Jade Love | Chicago Reader

Jade Love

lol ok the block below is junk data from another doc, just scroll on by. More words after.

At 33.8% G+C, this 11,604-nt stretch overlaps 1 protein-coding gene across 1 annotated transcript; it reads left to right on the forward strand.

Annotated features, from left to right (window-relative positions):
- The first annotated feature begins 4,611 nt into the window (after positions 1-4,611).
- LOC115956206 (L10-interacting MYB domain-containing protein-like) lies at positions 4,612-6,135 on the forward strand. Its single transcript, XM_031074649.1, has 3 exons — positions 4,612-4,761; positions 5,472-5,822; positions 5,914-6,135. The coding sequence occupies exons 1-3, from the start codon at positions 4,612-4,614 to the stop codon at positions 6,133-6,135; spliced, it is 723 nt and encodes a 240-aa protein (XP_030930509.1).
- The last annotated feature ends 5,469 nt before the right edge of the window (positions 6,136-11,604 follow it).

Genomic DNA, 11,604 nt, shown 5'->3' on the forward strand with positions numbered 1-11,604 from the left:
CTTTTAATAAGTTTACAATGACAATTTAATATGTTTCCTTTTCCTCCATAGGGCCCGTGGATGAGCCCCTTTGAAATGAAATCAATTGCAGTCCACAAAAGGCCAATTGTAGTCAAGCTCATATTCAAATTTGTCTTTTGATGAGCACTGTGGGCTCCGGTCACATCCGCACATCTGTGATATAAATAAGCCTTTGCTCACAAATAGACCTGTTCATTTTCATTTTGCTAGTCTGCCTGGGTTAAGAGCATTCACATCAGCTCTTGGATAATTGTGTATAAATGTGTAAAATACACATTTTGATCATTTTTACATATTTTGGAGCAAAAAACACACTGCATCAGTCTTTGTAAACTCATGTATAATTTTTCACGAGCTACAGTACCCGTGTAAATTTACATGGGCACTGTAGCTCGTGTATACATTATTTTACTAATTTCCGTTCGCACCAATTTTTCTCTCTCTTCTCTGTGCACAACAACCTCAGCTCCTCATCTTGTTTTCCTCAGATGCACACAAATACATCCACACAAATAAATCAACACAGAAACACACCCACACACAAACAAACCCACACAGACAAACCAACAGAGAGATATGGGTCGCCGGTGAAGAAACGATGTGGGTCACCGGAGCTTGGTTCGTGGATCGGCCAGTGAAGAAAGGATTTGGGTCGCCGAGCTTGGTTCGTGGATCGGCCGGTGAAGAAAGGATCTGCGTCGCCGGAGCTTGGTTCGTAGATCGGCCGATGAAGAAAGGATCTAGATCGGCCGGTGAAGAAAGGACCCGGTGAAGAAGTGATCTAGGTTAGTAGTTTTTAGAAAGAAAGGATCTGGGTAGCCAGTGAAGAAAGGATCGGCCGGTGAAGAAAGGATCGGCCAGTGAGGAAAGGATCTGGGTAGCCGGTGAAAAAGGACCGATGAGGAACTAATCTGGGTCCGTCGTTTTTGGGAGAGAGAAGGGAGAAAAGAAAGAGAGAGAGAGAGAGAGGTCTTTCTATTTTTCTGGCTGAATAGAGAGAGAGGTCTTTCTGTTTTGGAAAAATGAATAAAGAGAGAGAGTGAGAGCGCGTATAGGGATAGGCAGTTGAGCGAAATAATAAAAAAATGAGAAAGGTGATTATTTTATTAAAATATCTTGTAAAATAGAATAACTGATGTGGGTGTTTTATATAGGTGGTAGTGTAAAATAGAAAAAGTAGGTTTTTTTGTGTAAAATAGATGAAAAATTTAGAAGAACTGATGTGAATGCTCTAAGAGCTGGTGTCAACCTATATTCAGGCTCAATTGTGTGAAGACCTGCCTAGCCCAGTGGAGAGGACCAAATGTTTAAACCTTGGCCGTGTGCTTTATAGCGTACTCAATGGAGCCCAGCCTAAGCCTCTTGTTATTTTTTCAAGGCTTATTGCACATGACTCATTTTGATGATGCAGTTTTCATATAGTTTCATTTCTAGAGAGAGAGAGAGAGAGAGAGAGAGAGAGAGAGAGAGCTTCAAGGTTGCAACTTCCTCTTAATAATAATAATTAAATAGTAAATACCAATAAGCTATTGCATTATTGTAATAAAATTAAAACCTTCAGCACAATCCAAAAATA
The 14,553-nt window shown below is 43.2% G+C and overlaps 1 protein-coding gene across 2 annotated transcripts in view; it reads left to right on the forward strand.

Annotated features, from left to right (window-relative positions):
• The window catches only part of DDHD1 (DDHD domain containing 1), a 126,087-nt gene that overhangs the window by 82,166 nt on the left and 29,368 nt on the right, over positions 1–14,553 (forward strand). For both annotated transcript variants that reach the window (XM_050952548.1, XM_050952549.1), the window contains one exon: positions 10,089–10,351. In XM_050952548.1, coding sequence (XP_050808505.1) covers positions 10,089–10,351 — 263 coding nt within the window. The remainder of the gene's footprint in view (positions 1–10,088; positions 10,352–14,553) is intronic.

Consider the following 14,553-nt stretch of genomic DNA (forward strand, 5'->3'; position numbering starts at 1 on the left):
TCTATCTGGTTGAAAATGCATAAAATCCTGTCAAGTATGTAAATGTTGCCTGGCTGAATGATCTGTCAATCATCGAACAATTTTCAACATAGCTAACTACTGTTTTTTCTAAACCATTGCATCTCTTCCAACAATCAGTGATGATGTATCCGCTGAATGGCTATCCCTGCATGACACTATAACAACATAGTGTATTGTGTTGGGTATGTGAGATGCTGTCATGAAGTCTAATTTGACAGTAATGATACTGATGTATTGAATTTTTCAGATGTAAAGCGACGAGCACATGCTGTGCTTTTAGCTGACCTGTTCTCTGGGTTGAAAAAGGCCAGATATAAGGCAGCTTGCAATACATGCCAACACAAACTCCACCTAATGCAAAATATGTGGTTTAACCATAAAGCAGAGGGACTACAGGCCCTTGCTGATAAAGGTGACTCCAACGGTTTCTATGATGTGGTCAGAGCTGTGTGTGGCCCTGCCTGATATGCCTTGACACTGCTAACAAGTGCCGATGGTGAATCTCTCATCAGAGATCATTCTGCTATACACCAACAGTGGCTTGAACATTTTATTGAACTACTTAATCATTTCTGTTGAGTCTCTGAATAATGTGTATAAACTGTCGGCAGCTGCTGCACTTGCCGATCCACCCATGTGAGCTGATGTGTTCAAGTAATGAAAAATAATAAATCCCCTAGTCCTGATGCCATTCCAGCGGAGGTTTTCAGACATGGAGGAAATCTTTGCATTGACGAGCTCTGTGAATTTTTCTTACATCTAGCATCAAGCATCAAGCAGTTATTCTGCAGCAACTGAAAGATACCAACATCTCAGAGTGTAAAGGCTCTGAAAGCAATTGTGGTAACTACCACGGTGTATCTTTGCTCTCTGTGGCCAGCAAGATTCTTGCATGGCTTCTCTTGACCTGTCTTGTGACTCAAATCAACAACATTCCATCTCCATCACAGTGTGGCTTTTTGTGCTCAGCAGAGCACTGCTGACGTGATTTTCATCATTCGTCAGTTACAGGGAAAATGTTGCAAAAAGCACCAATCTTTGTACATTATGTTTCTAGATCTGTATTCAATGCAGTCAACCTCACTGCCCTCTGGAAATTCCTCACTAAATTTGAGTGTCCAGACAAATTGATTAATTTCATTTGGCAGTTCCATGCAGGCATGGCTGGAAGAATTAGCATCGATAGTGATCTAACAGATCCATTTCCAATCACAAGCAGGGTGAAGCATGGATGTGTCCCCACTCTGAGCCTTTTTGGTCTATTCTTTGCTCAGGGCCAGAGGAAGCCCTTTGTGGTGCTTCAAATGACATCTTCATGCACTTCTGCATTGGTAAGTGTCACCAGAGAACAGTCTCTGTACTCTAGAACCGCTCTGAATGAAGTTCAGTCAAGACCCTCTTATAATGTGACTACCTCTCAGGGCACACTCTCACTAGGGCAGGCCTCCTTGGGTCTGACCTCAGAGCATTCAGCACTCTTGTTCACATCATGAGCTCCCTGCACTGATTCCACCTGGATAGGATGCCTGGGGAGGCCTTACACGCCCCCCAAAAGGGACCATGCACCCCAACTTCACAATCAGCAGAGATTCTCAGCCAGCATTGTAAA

Spoiled young scion of wealthy Chinese family competes for the affections of a beautiful governess (1984). Taiwanese director Chang Yi establishes his new-wave credentials with some psychosexual kinks—the boy's jealous attachment to his nanny eventually leads to infidelity and death—and unsentimental debunking of holy childhood innocence (a perennial theme in traditional Chinese cinema), though the conventionally structured narrative (set on the pre-World War II mainland) and zooming, studio-lighted visuals almost seem to place him with the old generation stylists, like King Hu (All the King's Men) and the commercial directors of the 60s and 70s. Not badly made, though a bit stodgy by contemporary Western standards, with a lurid ending that makes an odd nod to Japanese dramatic convention: maybe this cultural wavelet is newer than it seems? 104 min.


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